لینک‌های قابلیت دسترسی

جمعه ۲۸ مهر ۱۳۹۶ تهران ۰۷:۴۳

كاخ سفيد نسبت به اعمال خشونت و دستگيري دانشجويان معترض در ايران هشدار داد

(rm) صدا |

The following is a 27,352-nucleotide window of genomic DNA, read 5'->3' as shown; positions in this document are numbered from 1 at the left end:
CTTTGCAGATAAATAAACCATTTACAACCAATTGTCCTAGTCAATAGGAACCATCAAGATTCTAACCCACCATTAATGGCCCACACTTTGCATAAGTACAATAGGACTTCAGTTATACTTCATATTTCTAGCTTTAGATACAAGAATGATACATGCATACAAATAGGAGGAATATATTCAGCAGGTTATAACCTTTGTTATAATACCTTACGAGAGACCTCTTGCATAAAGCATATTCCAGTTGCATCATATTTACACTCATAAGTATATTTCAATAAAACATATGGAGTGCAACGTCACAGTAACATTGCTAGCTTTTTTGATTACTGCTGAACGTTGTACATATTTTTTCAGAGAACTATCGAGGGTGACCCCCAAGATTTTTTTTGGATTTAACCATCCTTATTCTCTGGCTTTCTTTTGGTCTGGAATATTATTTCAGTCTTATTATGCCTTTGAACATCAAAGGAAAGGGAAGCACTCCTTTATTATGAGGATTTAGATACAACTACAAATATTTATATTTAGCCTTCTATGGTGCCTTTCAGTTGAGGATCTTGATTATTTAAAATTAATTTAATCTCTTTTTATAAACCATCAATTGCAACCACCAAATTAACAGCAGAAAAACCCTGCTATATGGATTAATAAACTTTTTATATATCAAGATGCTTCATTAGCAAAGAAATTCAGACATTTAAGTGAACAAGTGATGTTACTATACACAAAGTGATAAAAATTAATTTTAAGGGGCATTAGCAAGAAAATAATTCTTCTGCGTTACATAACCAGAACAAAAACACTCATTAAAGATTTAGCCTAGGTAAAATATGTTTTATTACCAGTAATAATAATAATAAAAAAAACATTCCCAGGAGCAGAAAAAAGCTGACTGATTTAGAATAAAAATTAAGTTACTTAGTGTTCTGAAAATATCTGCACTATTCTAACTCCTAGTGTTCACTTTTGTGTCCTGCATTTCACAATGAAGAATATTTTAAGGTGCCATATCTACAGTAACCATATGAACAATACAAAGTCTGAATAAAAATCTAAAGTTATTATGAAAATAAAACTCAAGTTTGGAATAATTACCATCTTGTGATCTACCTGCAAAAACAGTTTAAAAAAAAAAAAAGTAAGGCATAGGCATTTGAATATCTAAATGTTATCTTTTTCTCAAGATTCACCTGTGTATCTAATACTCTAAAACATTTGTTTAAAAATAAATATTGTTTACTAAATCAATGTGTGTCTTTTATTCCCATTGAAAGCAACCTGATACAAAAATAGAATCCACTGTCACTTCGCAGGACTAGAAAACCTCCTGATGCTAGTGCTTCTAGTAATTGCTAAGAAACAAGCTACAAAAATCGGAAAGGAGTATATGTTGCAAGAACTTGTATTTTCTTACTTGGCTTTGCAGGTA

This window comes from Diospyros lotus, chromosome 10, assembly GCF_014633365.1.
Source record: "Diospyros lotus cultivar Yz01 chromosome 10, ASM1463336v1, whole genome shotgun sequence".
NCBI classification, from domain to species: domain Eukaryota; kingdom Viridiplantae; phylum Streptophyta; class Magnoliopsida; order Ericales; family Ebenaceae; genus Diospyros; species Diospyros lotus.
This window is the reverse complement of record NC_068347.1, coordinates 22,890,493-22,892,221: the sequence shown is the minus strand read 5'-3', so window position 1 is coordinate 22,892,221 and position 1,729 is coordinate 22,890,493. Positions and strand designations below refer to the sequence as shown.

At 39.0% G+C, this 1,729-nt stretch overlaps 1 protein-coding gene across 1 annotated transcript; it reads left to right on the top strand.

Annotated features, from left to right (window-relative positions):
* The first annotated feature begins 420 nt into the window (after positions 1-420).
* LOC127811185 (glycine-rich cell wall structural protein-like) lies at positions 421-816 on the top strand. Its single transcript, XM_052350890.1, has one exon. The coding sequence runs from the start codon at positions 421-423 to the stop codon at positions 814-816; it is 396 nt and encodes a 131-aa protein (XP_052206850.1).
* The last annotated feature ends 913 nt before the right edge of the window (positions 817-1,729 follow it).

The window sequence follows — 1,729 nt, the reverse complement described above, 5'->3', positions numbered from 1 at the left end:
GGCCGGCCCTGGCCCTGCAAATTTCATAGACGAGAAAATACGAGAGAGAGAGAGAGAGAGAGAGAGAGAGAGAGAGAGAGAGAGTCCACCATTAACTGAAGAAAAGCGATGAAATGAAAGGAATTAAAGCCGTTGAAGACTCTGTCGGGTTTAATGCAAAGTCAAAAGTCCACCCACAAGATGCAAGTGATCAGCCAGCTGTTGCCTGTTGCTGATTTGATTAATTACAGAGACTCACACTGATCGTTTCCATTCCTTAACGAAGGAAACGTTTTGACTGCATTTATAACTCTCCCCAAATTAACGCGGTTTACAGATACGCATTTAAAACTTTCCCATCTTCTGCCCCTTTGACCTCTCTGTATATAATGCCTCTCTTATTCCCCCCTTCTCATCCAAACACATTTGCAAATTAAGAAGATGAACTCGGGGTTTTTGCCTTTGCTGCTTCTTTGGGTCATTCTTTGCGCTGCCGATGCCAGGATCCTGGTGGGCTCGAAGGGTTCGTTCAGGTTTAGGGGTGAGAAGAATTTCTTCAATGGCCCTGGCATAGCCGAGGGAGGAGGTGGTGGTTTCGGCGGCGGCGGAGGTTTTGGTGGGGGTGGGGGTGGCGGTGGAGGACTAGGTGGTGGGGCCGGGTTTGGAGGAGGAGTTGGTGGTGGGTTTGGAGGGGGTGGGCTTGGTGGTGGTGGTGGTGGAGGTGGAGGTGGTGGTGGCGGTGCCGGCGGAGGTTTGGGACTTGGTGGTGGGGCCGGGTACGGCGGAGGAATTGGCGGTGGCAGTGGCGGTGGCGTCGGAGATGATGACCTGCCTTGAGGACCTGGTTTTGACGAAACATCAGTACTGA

Summary of Iran Stories in Today&apos;s BroadcastsBehnam NateghiSaturday, June 14, 2003 <b>White House: “Concern” over Regime&apos;s Violence against Student Protesters</b> • “The United States views with great concern the use of violence against Iranian students peacefully expressing their political views,” White House Spokesperson Ari Fleischer said on Saturday, reacting to news of demonstrations in Iran. “Iranians, like all people, have a right to determine their own destiny, and the United States supports their aspirations to live in freedom,” he addes. (Camelia Entekhabi-Fard) <b>UN to Report on Iran&apos;s Violations of Non-Proliferation Treaty</b> • The Vienna-based International Atomic Energy Agency is expected to condemn Iran on violations of the non-proliferation treaty in the report that IAEA chief is due to present to his Board of Governors on Monday, writes <i>Der Tages Spiegel</i>. (Shahram Mirian, Cologne) • Heritage Foundation&apos;s <b>Peter Brooks</b> tells <b>Radio Farda</b> that the Islamic regime&apos;s nuclear weapons program worries the US and the rest of the word. (Maryam Ahmadi, Washington) • Secretary of the high council on national security Hassan Rouhani said on Saturday that nuclear weapons have no place in Iran&apos;s dense plans. (Maryam Ahmadi, Washington) <b>Human Rights Organizations Ask World Governments to Condemn Violence against Student Protesters</b> • Paris-based Society to Defend Human Rights in Iran and the Reporters without Borders issued statements today asking world governments to condemn the suppression of student protests in Iran. (Bahman Bastani) <b>Security Forces Club Shirazi Student to Death; Set a Student Dorm on Fire in Isfahan</b> • Student unrest, supported by thousands of residents in cars and on foot, spread to provinces on its fifth day. Police arrested 100 students in Shiraz, where the paramilitary plainclothes security forces clubbed a student protester to his death. In Isfahan, the plainclothes forces set fire to a student dormitory building. (Camellia Entekhabi-Fard, Washington) <b>War Zone: Police and Security Forces Isolate Students from the Streets</b> • In an attempt to prevent thousands of people, on foot and in their cars, from reaching the streets surrounding the university dorms, police and the plainclothes paramilitary forces, Ansar-e Hezbollah, divided the task of blocking university gates and beating the crowds. The uniformed police blocked the students from inside the dorms campus, and the security forces roamed the streets on motorbikes, wielding iron bars, clubs and chains. (Fereydoun Zarnegar) • <b>Radio Farda</b> listeners report from Tehran: Late Saturday night, students were demanding a referendum on the regime. In one of their slogans, they shouted, “This is a Student Movement, Not America&apos;s!” Cell phone did not work in the area. Plainclothes security forces clashed demonstrators on Yusef-Abad Avenue, near ASP building complex. Clashes continued on Chamran Blvd. in Shiraz. (Bijan Farhoodi, Washington) • A Tehran resident, <b>Ramin</b>, tells <b>Radio Farda</b> that the streets between the university dorms and Gisha neighborhood are filled with plainclothes forces and uniformed police late Saturday night, on the fifth night of continued unrest. He adds that they treat people harshly. He witnessed three security men banging a man&apos;s head to a wall. People honk their horns, but there seems to be more agents than people in the street, he adds. (Mahdieh Javid, Washington) • A Tehran resident who lives on the Amir-Abad (Kargar) Avenue, near the student dorms, tells <b>Radio Farda</b> that terror reigned in the streets around the Tehran university student dorms campus on Friday night and early Saturday morning, as the plainclothes security forces took to streets, beating, with unprecedented brutality, pedestrians, demonstrators and passengers of cars clogging the highways, honking their horns. He adds that when they had secured the street and chased away everyone, they rode their bikes and the back of their pick-up trucks, holding up their clubs and iron bars, chanting slogans in support of the Supreme Leader. (Jean Khakzad, Prague) • A resident of Amirabad, who watched the clashes from her window, tells <b>Radio Farda</b> that the arrested students were taken to Qezel Hesar prison. She says demonstrators burned posters of Ayatollah Ali Khamenei, the Supreme Leader. Another Tehran resident, Elaham S. tells <b>Radio Farda</b> that with the spread of student protests to other provinces, the final exams may be cancelled. (Camellia Entekhabi Fard, Washington) • Wire reports describe a concentration of club-wielding paramilitary security forces in the areas surrounding the Tehran University dorms, chanting support to the Supreme Leader, “We Obey Your Orders, Khamenei!” (Amir Armin, Washington) • By 3 AM, Saturday morning, the plainclothes security forces had cleared the streets which earlier tonight were teeming with people and cars. Using hand guns, they accomplished their mission sooner than previous nights, and lingered on for another hour, after their work was done. (Arash Qavidel, Tehran) • Special anti-riot police units, along with plainclothes security forces, attacked student dorms in several universities in Tehran, including the Alameh Tabatabai University, where students had gathered for a peaceful demonstration at the Tarasht dorms, says student activist <b>Hadi Kahalzadeh</b>. He tells <b>Radio Farda</b> that Hezbollahi forces stormed the dorms, broke down doors and windows and assaulted the students of the Shahid Chamran dorms. A similar attack took place in Isfahan, he adds. The central council of the association of Islamic student councils called a meeting for today, he reports. (Mahmonir Rahimi, Prague) • As thousands join the students demanding the fall of the Supreme Leader and the Islamic president, the regime&apos;s spokesmen blame the US for the unrest, writes the AFP from Tehran. (Fariba Mavedat, Prague) • “What fuels unrest in Iran today isn&apos;t the machinations of Washington but the explosive discontent of the Iranian people, especially the young and the educated. After nearly 25 years of an Islamic dictatorship that has drastically limited personal freedoms and stunted economic growth, the Iranian people are eager for change, writes the New York Times. From the point of view of the hardliners in the Bush Administration, the regime in Iran is about to fall, writes the Financial Times. (Bahman Bastani, Prague) • Arab press report on anti-regime demonstrations in Tehran. (Jamshid Chalangi) • The Islamic regime&apos;s only reaction so far to the widespread anti-cleric demonstrations have been two circulars issued by the high council on national security: one banned the reporters&apos; access to demonstrations, and the other allowed police and paramilitary security forces to enter the university campuses. (Bahman Bastani, Prague) <b>Former Enforcer Blames Ansar&apos;s Violence on the Supreme Leader</b> • The Supreme Leader gave a green light that unleashed the violence of Ansar Hezbollah security forces on demonstrators in Tehran, says <b>Amir-Farshad Ebrahimi</b>, a former member of the plainclothes Ansar Hezbollah, who participated in the July 9, 1999 attack on student dorms. He points out that Ayatollah Khomeini asked what he called “people” to show no pity in punishing the demonstrators, whom he called “foreign agents.” Amir-Ebrahimi tells <b>Radio Farda</b> that four years ago, students supported the reformist government of Mohammad Khatami, but this year, the students and the thousands who came out in their support, call for the regime&apos;s downfall. He adds that, in the past, some young men joined the Hezellohi groups because of religious faith. However, he says he did not see any of his former Hezbollahi colleagues among the armed, plainclothes agents who he saw beating demonstrators on the streets of Tehran today. He accuses the commanders of the plainclothes force of profiteering from their connection to top conservative clerics. (Ardavan Niknam, Washington) • CNN reports on the role of Los Angeles-based satellite TV broadcasts to Iran on providing information on the demonstrations. (Firouzeh Khatibi, Los Angeles) <b>Sociologist Says Student Speak for the Public</b> • Toronto-based sociologist <b>Victoria Tahmasbi</b> tells <b>Radio Farda</b> that students articulate the demands of the general population. (Homayoun Majd, Prague) <b>Jailed Leader of 1999 Student Unrest Says Students and People are United</b> • The people and students can reach their goal of establishing democracy in Iran only through their unity, a jailed leader of July 1999 student uprising <b>Manouchehr Mohammadi</b>, tells <b>Radio Farda</b>, before returning to prison, along with his brother <b>Akbar</b>, at the end of their week-long furlough. He adds that he and his brother were heavily tortured in jail. (Amir Armin, Washington) . كاخ سفيد روز شنبه برخورد خشونت آميز با تظاهرات به رهبري دانشجويان را محكوم كرد و اعلام داشت گزارش هاي مربوط به دستگيري و اقدام هاي تحريك آميز عليه دانشجويان توسط رژيم را يك هشدار تلقي مي كنيم. آري فلاشر، سخنگوي كاخ سفيد گفت آمريكا به كارگيري خشونت عليه دانشجويان را كه به شيوه مسالمت آميز به بيان ديدگاه هاي سياسي خود مي پردازند، با نگراني شديد مورد توجه قرار مي دهد.